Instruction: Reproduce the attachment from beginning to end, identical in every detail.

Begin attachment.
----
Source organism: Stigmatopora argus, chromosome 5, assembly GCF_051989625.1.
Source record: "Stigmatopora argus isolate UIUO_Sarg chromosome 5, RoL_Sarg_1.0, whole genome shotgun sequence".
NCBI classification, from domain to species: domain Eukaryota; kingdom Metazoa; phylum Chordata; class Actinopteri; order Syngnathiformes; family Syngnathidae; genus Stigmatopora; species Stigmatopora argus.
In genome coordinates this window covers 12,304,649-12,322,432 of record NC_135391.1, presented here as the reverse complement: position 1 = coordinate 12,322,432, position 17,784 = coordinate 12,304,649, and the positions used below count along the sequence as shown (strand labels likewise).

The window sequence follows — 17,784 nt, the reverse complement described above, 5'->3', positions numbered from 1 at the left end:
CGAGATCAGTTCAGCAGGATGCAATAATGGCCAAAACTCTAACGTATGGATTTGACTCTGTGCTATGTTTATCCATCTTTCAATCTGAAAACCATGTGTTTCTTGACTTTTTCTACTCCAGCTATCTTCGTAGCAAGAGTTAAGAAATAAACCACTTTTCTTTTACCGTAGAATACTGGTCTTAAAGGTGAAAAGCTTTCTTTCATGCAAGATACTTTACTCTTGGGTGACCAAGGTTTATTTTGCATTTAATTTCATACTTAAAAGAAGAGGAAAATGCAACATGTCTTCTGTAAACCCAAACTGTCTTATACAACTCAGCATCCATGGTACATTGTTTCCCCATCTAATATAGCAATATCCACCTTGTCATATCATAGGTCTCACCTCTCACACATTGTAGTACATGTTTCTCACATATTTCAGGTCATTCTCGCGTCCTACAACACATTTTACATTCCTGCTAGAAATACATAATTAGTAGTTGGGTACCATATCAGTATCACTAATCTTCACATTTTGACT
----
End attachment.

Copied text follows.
Source organism: Stigmatopora argus, chromosome 5, assembly GCF_051989625.1.
Source record: "Stigmatopora argus isolate UIUO_Sarg chromosome 5, RoL_Sarg_1.0, whole genome shotgun sequence".
NCBI classification, from domain to species: domain Eukaryota; kingdom Metazoa; phylum Chordata; class Actinopteri; order Syngnathiformes; family Syngnathidae; genus Stigmatopora; species Stigmatopora argus.
In genome coordinates this window covers 12,304,649-12,322,432 of record NC_135391.1, presented here as the reverse complement: position 1 = coordinate 12,322,432, position 17,784 = coordinate 12,304,649, and the positions used below count along the sequence as shown (strand labels likewise).

The window sequence follows — 17,784 nt, the reverse complement described above, 5'->3', positions numbered from 1 at the left end:
CGAGATCAGTTCAGCAGGATGCAATAATGGCCAAAACTCTAACGTATGGATTTGACTCTGTGCTATGTTTATCCATCTTTCAATCTGAAAACCATGTGTTTCTTGACTTTTTCTACTCCAGCTATCTTCGTAGCAAGAGTTAAGAAATAAACCACTTTTCTTTTACCGTAGAATACTGGTCTTAAAGGTGAAAAGCTTTCTTTCATGCAAGATACTTTACTCTTGGGTGACCAAGGTTTATTTTGCATTTAATTTCATACTTAAAAGAAGAGGAAAATGCAACATGTCTTCTGTAAACCCAAACTGTCTTATACAACTCAGCATCCATGGTACATTGTTTCCCCATCTAATATAGCAATATCCACCTTGTCATATCATAGGTCTCACCTCTCACACATTGTAGTACATGTTTCTCACATATTTCAGGTCATTCTCGCGTCCTACAACACATTTTACATTCCTGCTAGAAATACATAATTAGTAGTTGGGTACCATATCAGTATCACTAATCTTCACATTTTGACT